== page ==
WERCWatch
April 21, 2011

Check out the Demo Stage Presentations at WERC's Annual Conference 2011 in Orlando

Fifteen vendors will offer special sessions on their products and services as part of the WIRE exhibit. As you schedule your time at the WERC conference, remember to factor in these sessions where you can get details and ideas for new equipment and systems. Register online or call us at 630-990-0001 and we'll get you signed up.More

DC automation raises operational complexity issues for many companies
Distribution Digest
Materials handling logistic processes are inherently complex and are becoming more so all the time. About a year ago Distribution Digest released a tool to assess a distribution centers complexity. Free to readers, this easy-to-use tool provides a numerical value for comparison purposes. It will be revisited later this year, and plans are under way to make a few minor changes based on input from readers and industry experts. Highly automated systems generally are considered to be more complex than semi-automated or manual operations. As the trend toward DC automation continues, understanding operational complexity is becoming more critical. Companies should proceed with caution when applying complex solutions to an already complex process. They could wind up with "complexity squared."More

3 steps to improving supply chain management
Manufacturing.net
In the past decade, volumes have been written about the value of supply chain visibility and execution systems. It's hard to argue with the concept. When everyone's systems are working together to fulfill orders perfectly, execute on-time shipments and provide early alerts to problems, life is good. But creating a perfectly meshed supply chain is easier said than done. Very few supply chain communities are made up entirely of companies with best-in-class supply chain applications. The strategic investment required to integrate diverse systems and scattered data resources while developing the necessary technical expertise can be daunting.More

4 ways to boost sustainability with strategic merchandising supply chain efforts
Environmental Leader
If you look on the shelves in just about any store today, you are hard pressed to find a product that is not emblazoned with some form of "green" label on it. And it's no accident. CPG companies know that sustainability is no longer just a fad; consumers' demand for environmentally friendly products is not waning. In fact, it has grown so strong that consumers no longer just want green products, they also want to know the companies that make — and sell — those products are doing good for the world across their operations.More

5 questions to test supply chain competitiveness
IndustryWeek
In Riverwood Solutions' annual survey of supply chain executives in the electronics industry, it is asked if the respondents' CEO views supply chain as a competitive advantage, and if they believe their company's supply chain is more nimble than their competitors. By a 3-to-1 margin, consistently more affirmative answers were found to the first question than the second. Clearly, many executives think supply chain can be a source of competitive advantage, but they don't believe their supply chain is delivering that advantage.More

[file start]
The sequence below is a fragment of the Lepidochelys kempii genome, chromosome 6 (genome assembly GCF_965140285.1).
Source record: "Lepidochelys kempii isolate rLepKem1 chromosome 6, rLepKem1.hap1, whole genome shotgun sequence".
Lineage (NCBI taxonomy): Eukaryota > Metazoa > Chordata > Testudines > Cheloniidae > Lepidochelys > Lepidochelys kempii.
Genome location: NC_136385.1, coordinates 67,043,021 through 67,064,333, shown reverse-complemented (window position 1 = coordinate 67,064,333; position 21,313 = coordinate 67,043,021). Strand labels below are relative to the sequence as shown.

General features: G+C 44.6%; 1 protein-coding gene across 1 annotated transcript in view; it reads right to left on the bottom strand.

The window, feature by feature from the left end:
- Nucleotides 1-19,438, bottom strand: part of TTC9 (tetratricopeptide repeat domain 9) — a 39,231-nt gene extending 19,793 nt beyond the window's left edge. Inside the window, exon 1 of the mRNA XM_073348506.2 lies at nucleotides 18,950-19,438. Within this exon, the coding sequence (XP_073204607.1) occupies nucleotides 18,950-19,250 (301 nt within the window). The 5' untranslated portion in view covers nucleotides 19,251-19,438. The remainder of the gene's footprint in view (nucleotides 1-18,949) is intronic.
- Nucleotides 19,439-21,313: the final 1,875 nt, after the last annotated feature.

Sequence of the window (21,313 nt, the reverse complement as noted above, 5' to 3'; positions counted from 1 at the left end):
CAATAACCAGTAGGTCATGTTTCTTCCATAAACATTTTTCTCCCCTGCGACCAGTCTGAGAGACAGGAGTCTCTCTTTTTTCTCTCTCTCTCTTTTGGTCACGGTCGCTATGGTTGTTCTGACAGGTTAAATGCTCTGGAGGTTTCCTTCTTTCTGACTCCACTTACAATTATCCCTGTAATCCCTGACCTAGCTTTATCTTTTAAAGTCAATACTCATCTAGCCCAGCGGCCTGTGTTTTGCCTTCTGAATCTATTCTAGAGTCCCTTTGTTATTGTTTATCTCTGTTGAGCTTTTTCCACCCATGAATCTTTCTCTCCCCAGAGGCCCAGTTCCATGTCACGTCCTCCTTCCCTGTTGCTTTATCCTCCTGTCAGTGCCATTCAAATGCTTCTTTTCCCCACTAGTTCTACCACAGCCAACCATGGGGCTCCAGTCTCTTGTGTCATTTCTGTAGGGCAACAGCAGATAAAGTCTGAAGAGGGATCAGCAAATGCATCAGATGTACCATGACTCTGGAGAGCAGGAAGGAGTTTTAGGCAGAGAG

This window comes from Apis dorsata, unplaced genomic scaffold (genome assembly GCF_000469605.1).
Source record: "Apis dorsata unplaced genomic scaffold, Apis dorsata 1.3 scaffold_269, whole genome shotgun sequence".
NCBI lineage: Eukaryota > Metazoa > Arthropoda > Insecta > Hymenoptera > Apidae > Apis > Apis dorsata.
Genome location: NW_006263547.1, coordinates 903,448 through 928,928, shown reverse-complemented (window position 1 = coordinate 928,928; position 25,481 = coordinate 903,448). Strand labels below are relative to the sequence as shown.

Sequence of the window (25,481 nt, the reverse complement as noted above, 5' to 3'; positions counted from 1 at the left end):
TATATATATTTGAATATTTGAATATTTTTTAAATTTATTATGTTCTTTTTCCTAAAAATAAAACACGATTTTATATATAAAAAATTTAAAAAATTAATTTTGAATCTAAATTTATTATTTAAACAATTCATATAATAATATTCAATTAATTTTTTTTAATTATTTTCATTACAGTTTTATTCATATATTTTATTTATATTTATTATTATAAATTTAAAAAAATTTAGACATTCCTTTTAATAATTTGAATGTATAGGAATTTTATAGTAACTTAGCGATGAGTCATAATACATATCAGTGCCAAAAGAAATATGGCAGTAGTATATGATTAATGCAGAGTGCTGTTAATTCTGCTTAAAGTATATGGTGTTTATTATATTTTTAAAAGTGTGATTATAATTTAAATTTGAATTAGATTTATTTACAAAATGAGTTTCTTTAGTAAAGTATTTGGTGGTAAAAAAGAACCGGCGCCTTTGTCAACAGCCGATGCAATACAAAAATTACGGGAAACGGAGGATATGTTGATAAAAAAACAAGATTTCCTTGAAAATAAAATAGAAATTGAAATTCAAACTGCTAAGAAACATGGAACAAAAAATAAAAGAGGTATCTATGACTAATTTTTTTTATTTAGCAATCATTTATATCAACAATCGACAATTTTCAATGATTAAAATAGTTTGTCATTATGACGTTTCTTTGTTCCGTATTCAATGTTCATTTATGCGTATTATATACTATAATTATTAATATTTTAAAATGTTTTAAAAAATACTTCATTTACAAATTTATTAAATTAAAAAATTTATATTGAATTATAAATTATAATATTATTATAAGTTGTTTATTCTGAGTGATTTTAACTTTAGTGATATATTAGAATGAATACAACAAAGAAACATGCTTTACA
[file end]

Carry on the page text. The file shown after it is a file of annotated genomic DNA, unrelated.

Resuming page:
Cliff Holste: Underperforming DC systems often result of decisions based on non-substantiated data
Supply Chain Digest
To ensure that system planning will accomplish the company's objectives, system planners, developers and logistics managers must avoid turning assumptions and/or presumptions into facts. The old adage "garbage in equals garbage out" is more truth than fiction. Planning based on "funny" numbers can yield disappointing results. These two terms, assume and presume, are nearly synonymous, and many dictionaries include one in the definition of the other. The element that is most common in the definitions of these two terms is acceptance without significant investigation.More

Bob Jaffin: Close your reverse logistics loops
Material Handling & Logistics
Today's literature on logistics and supply chain management is putting a relatively new (and long-overdue) focus on "reverse logistics." One of the most widely accepted definitions of reverse logistics reads as follows: "Reverse logistics is all activity associated with a product/service after the point of sale, the ultimate goal being to optimize or make more efficient aftermarket activity, thus saving money and environmental resources." If diagrammed, that process would illustrate an open-ended life-cycle management concept. While the strengths and the importance of reverse logistics may be demonstrated and supported by both a definition and a diagram, failure to close that loop turns reverse logistics into a purely reactive portion of the life cycle rather than the critical link in the life cycle that provides continuous improvement.More

John Westerveld: It's Earth Day for the supply chain, too!
The 21st Century Supply Chain
April 22 is Earth Day. Like many people, our family will do the superficial things that people do on Earth Day like turn down the lights and pick up trash that people throw along the side of our road. However, Earth Day needs to be more than just superficial actions. It should be a time to reflect on how what we do as individuals affects the environment. Likewise, a company's environmental policies must be more than superficial actions designed to get good PR and instead be instilled in the corporate culture. The fun thing is that when this happens, when environmental factors are embedded in corporate culture, the benefits can be surprising.More

Capacity tightens in trucking sector
Material Handling & Logistics
FTR Associates' Shippers' Condition Index continues to decline, reflecting tightening capacity in the trucking sector. The short term forecast for the SCI calls for continued deterioration from the current reading of -7.7 as the outlook for capacity shortages worsens. The SCI sums up the market influences that affect shippers; a reading above zero suggests a favorable shipping environment, while a reading below zero is unfavorable.More